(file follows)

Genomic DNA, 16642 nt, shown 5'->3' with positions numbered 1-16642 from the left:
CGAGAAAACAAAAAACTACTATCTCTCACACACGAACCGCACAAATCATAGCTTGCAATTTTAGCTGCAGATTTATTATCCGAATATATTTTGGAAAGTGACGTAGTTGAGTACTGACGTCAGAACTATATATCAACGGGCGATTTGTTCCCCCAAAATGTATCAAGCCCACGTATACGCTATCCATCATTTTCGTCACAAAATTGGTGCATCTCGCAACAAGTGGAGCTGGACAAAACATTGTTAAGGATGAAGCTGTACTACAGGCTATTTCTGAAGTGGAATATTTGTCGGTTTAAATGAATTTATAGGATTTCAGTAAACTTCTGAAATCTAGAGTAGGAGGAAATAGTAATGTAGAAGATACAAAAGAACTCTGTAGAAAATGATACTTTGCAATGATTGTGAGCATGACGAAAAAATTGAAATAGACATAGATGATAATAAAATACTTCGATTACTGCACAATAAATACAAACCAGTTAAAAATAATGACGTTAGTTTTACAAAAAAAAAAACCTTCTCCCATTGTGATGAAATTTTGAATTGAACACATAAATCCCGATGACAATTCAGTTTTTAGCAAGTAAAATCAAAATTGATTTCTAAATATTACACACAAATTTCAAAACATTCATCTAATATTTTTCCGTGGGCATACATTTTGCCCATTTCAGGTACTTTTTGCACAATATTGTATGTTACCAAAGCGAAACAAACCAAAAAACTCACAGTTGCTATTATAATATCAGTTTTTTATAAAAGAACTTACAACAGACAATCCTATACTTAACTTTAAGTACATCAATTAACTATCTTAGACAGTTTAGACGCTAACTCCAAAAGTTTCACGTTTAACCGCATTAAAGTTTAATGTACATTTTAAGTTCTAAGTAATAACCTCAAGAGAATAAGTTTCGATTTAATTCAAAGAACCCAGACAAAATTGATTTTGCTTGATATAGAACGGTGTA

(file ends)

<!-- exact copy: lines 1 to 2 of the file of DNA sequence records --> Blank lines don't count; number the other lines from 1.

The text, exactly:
Genomic DNA, 16642 nt, shown 5'->3' with positions numbered 1-16642 from the left:
CGAGAAAACAAAAAACTACTATCTCTCACACACGAACCGCACAAATCATAGCTTGCAATTTTAGCTGCAGATTTATTATCCGAATATATTTTGGAAAGTGACGTAGTTGAGTACTGACGTCAGAACTATATATCAACGGGCGATTTGTTCCCCCAAAATGTATCAAGCCCACGTATACGCTATCCATCATTTTCGTCACAAAATTGGTGCATCTCGCAACAAGTGGAGCTGGACAAAACATTGTTAAGGATGAAGCTGTACTACAGGCTATTTCTGAAGTGGAATATTTGTCGGTTTAAATGAATTTATAGGATTTCAGTAAACTTCTGAAATCTAGAGTAGGAGGAAATAGTAATGTAGAAGATACAAAAGAACTCTGTAGAAAATGATACTTTGCAATGATTGTGAGCATGACGAAAAAATTGAAATAGACATAGATGATAATAAAATACTTCGATTACTGCACAATAAATACAAACCAGTTAAAAATAATGACGTTAGTTTTACAAAAAAAAAAACCTTCTCCCATTGTGATGAAATTTTGAATTGAACACATAAATCCCGATGACAATTCAGTTTTTAGCAAGTAAAATCAAAATTGATTTCTAAATATTACACACAAATTTCAAAACATTCATCTAATATTTTTCCGTGGGCATACATTTTGCCCATTTCAGGTACTTTTTGCACAATATTGTATGTTACCAAAGCGAAACAAACCAAAAAACTCACAGTTGCTATTATAATATCAGTTTTTTATAAAAGAACTTACAACAGACAATCCTATACTTAACTTTAAGTACATCAATTAACTATCTTAGACAGTTTAGACGCTAACTCCAAAAGTTTCACGTTTAACCGCATTAAAGTTTAATGTACATTTTAAGTTCTAAGTAATAACCTCAAGAGAATAAGTTTCGATTTAATTCAAAGAACCCAGACAAAATTGATTTTGCTTGATATAGAACGGTGTA